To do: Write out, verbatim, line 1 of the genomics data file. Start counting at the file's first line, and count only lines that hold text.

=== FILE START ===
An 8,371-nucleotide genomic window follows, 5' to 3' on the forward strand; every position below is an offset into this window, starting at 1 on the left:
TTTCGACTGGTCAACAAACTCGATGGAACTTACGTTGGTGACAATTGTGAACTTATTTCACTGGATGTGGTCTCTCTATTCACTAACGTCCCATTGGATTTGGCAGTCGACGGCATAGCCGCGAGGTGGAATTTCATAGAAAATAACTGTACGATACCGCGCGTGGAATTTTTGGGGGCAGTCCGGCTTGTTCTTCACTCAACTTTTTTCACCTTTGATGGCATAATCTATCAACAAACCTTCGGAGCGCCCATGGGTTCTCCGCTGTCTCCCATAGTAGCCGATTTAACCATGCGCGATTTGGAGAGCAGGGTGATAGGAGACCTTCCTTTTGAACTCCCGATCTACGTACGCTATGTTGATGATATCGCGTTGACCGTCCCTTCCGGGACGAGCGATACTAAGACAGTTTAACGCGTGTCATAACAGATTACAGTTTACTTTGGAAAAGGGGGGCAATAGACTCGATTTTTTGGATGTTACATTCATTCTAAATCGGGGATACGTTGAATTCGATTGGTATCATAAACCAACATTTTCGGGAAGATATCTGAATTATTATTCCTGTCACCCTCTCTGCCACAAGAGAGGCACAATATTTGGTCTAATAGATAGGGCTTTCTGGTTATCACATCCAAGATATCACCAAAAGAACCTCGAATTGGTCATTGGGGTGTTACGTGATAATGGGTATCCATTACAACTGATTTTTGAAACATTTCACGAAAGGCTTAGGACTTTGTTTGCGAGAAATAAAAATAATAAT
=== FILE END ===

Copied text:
An 8,371-nucleotide genomic window follows, 5' to 3' on the forward strand; every position below is an offset into this window, starting at 1 on the left: